Mug Shot Monday: Theodore Gibson, No. 32872

Photograph of Theodore Gibson, #32872, 25 October 1934, Records of the Virginia Penitentiary, Series II. Prisoner Records, Subseries B. Photographs, Box 23, Accession 41558, State Records Collection, Library of Virginia. [Editors Note: Yes, we know it is not Monday. The Out of the Box staff had a technical glitch this afternoon and accidentally published Monday's post today. We will have a new, non-mug shot post on Monday.] Welcome to Mug Shot Monday! This is the latest entry in a series of posts highlighting inmate mug shots in the records of the Virginia Penitentiary.  Theodore Gibson’s mug shots caught my attention because they showed how much he aged in prison.  When I researched his case, I was shocked by what I found.

In the early morning of Thursday, 18 October 1934, William H. Woodfield, a 71-year-old night watchman for the coal yard of W.A. Smoot and Company in Alexandria, was murdered.  Woodfield’s skull was crushed with a hammer.  No money was stolen but Woodfield’s watch was missing.  On Tuesday, October 23, acting on an anonymous tip, the Alexandria police arrested 25-year-old Theodore Gibson.  He  confessed to the killing two days later.  Gibson stated that he was walking through the coal yard when he was accosted by Woodfield who ordered him to leave the yard.  Woodfield struck him, Gibson claimed, so he grabbed a small sledge hammer and hit Woodfield in the head twice.   Gibson dragged the body 50 feet and fled.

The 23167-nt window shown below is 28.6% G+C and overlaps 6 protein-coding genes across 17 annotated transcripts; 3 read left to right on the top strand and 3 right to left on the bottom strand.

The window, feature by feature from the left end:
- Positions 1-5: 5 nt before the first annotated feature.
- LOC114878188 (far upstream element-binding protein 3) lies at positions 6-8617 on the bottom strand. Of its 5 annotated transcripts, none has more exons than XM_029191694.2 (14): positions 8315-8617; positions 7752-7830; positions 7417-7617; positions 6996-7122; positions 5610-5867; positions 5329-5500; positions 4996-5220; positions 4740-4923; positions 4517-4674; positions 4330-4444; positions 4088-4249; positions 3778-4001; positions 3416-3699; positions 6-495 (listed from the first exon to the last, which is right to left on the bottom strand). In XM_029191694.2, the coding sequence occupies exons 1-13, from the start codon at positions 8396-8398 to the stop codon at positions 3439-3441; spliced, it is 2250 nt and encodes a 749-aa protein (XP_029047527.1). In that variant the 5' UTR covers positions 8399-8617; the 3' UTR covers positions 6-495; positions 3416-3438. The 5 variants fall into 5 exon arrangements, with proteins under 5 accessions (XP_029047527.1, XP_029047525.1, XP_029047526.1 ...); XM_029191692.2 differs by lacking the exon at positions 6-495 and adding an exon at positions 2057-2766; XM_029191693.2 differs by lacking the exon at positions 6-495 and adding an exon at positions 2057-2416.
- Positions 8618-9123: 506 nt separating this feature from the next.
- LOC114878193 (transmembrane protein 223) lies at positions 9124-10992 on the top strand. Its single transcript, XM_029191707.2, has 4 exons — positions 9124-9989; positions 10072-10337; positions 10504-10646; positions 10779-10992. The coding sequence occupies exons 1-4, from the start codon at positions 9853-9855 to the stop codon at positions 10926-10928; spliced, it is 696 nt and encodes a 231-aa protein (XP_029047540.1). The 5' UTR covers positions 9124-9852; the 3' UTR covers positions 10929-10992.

The speed of Gibson’s legal proceedings, according to the Washington Post, was “believed to be a record for administering justice in Alexandria.”  That is an understatement. Two days after his arrest, Gibson was indicted by a special grand jury, arraigned in the Alexandria Corporation Court, tried and sentenced to life imprisonment – all within one hour and five minutes!  Gibson was received at the Virginia Penitentiary the same day.  I did not find any record of Gibson being pardoned or paroled so I assume he died in prison.

Next Week:  Preston Waters and Alfred Williams

-Roger Christman, Senior State Records Archivist

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